Eventbrite: Hadoop isn’t for everybody

Open source data warehousing models have a lot of advantages, the ability to scale horizontally and cheaply among them, but traditional warehousing techniques have their strengths as well, said Vipul Sharma, principle software engineer and engineering manager at Eventbrite, at Structure:Data.

The online future is personal, and that requires big data

The problem for many companies is that user information is spread across hundreds or even thousands of different fields in various databases, and it’s difficult to compile it in real time. But doing that successfully is becoming increasingly important, says WiBiData at Structure:Data.

Mobile data a fascinating and scary opportunity

We’re walking around with sensors in our pockets: those of us carrying smartphones, anyway. As said at Structure:Data, there are huge opportunities for companies to improve existing services and create new ones with the huge amount of data provided by mobile computers.

Flash, an option for big data performance?

Scott Metzger, VP of analytics at flash-memory array maker Violin Memory, argued at Structure:Data that putting flash memory at the heart of big-data infrastructure is a must for any business that is worried about how long it takes to get results from data analysis.

Another big obstacle to exascale computing: resilience

Los Alamos National Laboratory is trying to build to an exascale computer, which could process one billion billion calculations per second. The man in charge of executing that vision, however, sees a big obstacle toward building it. That problem, discussed at Structure:Data, is resilience.

What big data really needs is security

There are plenty of benefits from making data available to large repositories. But Trend Micro’s Dave Asprey said at Structure:Data one thing holding enterprises back from putting their data in the cloud is the lack of security of what they’re sharing.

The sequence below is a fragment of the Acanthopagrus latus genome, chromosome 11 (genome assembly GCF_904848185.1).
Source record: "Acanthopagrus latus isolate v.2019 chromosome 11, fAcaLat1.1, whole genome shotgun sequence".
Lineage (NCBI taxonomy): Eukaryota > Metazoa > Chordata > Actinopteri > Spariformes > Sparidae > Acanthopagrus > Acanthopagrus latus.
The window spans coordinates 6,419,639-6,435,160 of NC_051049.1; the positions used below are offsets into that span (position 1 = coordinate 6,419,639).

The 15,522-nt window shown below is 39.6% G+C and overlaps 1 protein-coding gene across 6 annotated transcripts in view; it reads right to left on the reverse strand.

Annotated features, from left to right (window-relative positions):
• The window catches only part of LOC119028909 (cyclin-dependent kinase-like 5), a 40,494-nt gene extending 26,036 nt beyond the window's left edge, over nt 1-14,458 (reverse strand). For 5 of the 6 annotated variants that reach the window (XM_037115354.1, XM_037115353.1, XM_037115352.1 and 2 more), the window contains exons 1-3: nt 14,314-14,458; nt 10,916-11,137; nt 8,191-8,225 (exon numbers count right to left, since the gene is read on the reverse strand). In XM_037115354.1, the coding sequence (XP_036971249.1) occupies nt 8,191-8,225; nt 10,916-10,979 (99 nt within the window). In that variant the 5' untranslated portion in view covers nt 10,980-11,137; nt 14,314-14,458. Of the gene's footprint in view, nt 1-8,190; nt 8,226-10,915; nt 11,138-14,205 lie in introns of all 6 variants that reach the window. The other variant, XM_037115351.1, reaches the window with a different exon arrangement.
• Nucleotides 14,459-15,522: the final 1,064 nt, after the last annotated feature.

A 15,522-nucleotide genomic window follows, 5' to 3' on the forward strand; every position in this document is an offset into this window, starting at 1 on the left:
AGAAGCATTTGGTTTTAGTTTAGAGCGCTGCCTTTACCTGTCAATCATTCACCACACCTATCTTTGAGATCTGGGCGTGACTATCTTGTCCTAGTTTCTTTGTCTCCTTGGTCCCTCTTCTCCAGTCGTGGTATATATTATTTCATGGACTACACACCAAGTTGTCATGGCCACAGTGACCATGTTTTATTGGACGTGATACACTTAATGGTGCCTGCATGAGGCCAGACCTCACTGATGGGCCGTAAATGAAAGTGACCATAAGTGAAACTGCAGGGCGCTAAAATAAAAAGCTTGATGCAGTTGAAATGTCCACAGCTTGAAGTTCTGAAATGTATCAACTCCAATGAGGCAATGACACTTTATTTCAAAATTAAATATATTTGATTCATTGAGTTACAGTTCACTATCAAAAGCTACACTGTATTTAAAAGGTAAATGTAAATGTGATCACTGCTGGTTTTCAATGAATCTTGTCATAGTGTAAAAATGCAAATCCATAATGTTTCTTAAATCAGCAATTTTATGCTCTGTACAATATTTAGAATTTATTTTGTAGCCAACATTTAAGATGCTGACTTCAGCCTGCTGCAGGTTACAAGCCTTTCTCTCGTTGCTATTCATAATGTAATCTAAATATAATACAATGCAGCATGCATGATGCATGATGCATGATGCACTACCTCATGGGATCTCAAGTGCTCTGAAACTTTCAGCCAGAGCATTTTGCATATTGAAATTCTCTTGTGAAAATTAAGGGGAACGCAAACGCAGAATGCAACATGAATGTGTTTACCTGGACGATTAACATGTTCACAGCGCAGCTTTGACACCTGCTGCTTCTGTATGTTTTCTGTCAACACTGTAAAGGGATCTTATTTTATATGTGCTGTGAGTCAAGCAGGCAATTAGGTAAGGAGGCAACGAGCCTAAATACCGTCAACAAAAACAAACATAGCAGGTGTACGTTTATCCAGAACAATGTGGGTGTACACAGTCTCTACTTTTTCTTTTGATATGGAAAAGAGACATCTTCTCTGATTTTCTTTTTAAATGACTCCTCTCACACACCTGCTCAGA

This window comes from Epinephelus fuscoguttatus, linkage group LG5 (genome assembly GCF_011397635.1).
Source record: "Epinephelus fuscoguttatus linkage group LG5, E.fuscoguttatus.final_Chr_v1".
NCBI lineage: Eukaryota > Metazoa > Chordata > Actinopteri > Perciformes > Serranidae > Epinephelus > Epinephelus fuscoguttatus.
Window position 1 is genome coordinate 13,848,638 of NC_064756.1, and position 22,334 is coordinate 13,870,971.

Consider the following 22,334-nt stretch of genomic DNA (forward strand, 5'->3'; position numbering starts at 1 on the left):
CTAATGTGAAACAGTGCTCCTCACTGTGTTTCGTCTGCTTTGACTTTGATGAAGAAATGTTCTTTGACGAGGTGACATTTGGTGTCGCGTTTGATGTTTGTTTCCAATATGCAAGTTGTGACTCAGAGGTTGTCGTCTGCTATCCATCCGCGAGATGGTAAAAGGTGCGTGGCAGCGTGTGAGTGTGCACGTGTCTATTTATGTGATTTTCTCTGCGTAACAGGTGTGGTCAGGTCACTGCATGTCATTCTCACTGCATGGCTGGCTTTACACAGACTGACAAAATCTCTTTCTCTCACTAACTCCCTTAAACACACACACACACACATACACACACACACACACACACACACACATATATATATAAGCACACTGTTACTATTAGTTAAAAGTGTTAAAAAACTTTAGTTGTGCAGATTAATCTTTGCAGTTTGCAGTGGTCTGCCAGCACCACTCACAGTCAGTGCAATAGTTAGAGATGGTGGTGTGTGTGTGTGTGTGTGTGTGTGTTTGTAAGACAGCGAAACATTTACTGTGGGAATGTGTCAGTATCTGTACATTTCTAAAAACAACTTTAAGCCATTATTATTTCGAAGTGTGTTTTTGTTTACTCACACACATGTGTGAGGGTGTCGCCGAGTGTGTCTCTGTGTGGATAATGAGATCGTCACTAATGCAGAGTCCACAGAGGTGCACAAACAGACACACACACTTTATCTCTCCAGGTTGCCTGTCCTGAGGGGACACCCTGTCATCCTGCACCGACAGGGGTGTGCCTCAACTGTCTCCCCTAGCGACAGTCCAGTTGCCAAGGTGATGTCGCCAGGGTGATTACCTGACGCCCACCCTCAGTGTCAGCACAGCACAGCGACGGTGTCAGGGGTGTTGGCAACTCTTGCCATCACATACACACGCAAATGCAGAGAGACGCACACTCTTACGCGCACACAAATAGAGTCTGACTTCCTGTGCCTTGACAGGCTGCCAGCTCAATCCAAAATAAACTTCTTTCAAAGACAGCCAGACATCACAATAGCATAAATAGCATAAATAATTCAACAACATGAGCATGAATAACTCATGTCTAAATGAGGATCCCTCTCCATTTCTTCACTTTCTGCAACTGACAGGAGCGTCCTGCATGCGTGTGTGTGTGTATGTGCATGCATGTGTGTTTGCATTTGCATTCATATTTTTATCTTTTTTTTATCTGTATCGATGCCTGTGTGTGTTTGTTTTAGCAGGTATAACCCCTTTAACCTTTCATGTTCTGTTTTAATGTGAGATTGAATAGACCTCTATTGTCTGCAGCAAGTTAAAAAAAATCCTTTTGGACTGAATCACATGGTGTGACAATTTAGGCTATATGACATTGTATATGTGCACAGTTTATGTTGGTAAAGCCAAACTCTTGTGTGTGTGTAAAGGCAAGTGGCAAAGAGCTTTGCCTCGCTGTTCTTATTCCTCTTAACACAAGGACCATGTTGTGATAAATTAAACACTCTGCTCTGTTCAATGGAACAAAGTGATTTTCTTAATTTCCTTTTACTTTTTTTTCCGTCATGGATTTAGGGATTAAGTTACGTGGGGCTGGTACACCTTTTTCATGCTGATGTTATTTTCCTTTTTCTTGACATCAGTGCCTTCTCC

Never mind the hardware, it’s the algorithms

It’s easier to crunch massive amounts of data when you don’t have to reinvent the wheel for every scenario. Sultan Meghjji and his colleagues at Appistry are hoping to make this process run more smoothly, Meghjji explained at Structure:Data.

Why you’ll likely have your DNA sequenced in 5 years

Is it possible that most people will be likely to have their DNA profile within the next 5 years? Yes it is, according to Andreas Sundquist, CEO and co-founder of DNAnexus, who suggested this to the audience at Structure:Data.

How Wordnik moved its database to the cloud

When running databases, how do you get the speed you want while offering the flexibility and cost savings of the cloud? At Structure:Data, Wordnik co-founder Tony Tam described how his company was able to move its relational database from dedicated hardware to the cloud.

Why big data needs real-time intelligent systems

“Anticipation denotes intelligence.” Zubin Dowlaty, VP and head of innovation and development of analytics-outsourcing firm Mu Sigma, said at Structure:Data that’s what companies need to be striving for and in this era of big data, the barriers to achieving that have fallen away.